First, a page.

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ceremony. I doubted, for the reasons I gave,—and some others ungiven, whether I ought to so far indulge myself: of course, the honour proposed to me admitted of no appearance of a refusal,--and I did a mere duty while gratifying myself besides. I have written to my son, and await his answer—which you shall hear as soon as possible: and when the time comes I shall trust to your goodness to inform me of all necessary to be known as to the time of arrival. Meanwhile and always believe me, my dear Professor,
Yours most truly,
ROBERT BROWNING. By the way,ought I to attend in the Oxford D.C.L. gown,-at any preliminary entertainment, for instance ? The following letter of a month later is evidently in reply to one asking him to time his arrival two days before the graduation ceremonial, as, on the day previous to the ceremonial, a reception was to be given by his hostess to meet him; and to keep other days free for other engagements at our house and elsewhere :
19 Warwick Crescent, W. March 25. '84. MY DEAR PROFESSOR MASSON,—Nothing can be kinder than all your proposed arrangements. My son arrived two days ago and, unfortunately, is obliged to return next week to Paris in order to finish work begun there,—and he will be detained too long to allow of the visit he would otherwise delight in 'paying you, and for the invitation to which he desires me to offer you—and offer Mrs. Masson -his grateful acknowledgments,-being well aware of what a privilege he is forced to deprive himself. With respect to the evening of the 15th,—be assured that all my time is wholly at your disposal, and would have been so independently of your kind intimation. As for the arrival, it will be, as you advise, on Monday 14th, by help of the train from King's Cross. I shall bring the Oxford D.C.L. gown, and provide myself with a Hood in Edinburgh.
So, with repeated thanks for all your goodness,--and looking forward to much pleasure in the approaching festivities, and, even more, in the opportunity of converse,- believe me, dear Professor Masson,
Yours very sincerely,
He arrived, then, on Monday evening, April 14. And he did come from King's Cross-it must have been the Waverley Station he arrived at, for when, attracted by the rattle of wheels, for which no doubt we had been listening, along the stony emptiness of Great King Street, some of us peeped from an upper window, it was to see the cab draw up from the east, and the great unknown and his host descend from it.
There were no guests that first evening—it was the only quiet evening of the visit—and Mr. Browning sat opposite the fire in an elbow chair, his hands resting on the wooden arms, talking brilliantly and happily to his hostess and host and those members of the family privileged to be present and listen.
He spoke with sympathetic pride of his son and his son's work,
and he told how once the son, who studied so much abroad, had told Millais he was thinking of going to Egypt to paint, and Millais had replied that he would not give up his months in the Highlands of Scotland for any years in Egypt. Mr. Browning's host and hostess were both well able to picture the optimistic smile with which Millais would have said it.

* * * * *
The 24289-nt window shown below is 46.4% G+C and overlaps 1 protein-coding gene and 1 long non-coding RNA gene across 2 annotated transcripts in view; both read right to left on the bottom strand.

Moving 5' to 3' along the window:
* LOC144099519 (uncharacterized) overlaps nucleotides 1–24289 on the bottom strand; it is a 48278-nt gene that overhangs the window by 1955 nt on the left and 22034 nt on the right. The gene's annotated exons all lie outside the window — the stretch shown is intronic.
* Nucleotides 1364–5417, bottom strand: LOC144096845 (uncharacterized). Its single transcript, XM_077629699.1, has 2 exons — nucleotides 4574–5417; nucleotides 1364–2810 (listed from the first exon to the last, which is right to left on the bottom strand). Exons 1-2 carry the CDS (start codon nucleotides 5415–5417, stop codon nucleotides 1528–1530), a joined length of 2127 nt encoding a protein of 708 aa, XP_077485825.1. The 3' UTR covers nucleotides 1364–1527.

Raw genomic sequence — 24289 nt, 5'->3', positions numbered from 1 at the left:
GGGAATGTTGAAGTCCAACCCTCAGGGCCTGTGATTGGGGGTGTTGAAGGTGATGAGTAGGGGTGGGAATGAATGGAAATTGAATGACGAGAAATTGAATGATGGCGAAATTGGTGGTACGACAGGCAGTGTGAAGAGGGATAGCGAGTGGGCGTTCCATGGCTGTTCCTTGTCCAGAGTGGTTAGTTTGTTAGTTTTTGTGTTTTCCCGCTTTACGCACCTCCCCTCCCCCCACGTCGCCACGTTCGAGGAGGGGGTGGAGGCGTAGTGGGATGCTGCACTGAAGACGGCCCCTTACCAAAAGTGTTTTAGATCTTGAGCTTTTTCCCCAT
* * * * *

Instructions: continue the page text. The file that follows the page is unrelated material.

It was that first evening, as he sat in that chair, that Mr. Browning told the story of his experience at Oxford when he had gone there to receive the Oxford honorary degree. There was, he said, a disturbance in the Sheldonian because of a student's dangling, on a string stretched from gallery to gallery across the area of the hall, a red cotton nightcap, ‘ in allusion to a little thing I once wrote,' Mr. Browning explained in a parenthesis. Next day, Mr. Browning learnt that the irreverential undergraduate was to be sent down.' He immediately called personally on the outraged academic authorities and appealed for justice to be tempered with mercy. But they were obdurate. It did not seem to occur to them that it was in any way a credit to Oxford University that one of its students should know at least the name of a poem by Browning; the method of exhibiting the knowledge naturally scandalised them. Discipline must be maintained. * At last,' narrated Mr. Browning, 'I went to the Vice-Chancellor himself. “Mr. Vice-Chancellor," I said, “ am I, or am I not, a member of your University ? " ' Certainly you are one, Mr. Browning.” Then let that poor boy off !” And he was let off!'
Where, one wonders, is now that joyous perpetrator of unseasonable jokes? How have the intervening twenty and odd years been spent ? Is he a member of many Browning societies?
As the night waxed late while Mr. Browning and his hosts chatted, all the members of the family cannot claim to have been present. The chair, however-subsequent feeling having induced the surreptitious engraving and attachment of a brass plate bearing the name and date-has become thereby indisputable individual property, and is now and for ever 'The Browning Chair.'
Next day a great afternoon gathering at our house gave Edinburgh the opportunity of meeting our three guests, Mr. Browning, and Count and Countess Saffi-Aurelio Saffi, one of the Italian triumvirate,
Whose hand had borne such part
Count Saffi and his graceful, fascinating Scottish wife, more foreign in her accent, after her long years in Italy, than was her husband.
It may have been a crush that reception; it is recorded that the guests were numbered in hundreds, and certainly the cubic feet of the rooms were not; but it is comforting to know that Mr. Browning was not crushed—there must have been a space round him to have allowed that gentle lady to stroke him so eloquently. She stood behind him and put out her hand timidly and drew it back, and then, gathering courage, reverently mesmerised his coat with the tips of her gloved fingers. Her fingers were doubtless ' light as a snowflake’; but Mr. Browning evidently became aware of them, for he glanced quickly and nervously over his shoulder. Then she withdrew her hand in confusion ; but, biding her time,' when his attention was again safely occupied she again put forth the hand, gazing rapturously round her for sympathy as she resumed her stroking. Did she expect him to purr ? One hopes now that somebody passed by who could and did exalt so humble a worshipper by introducing to her the great and kindly poet.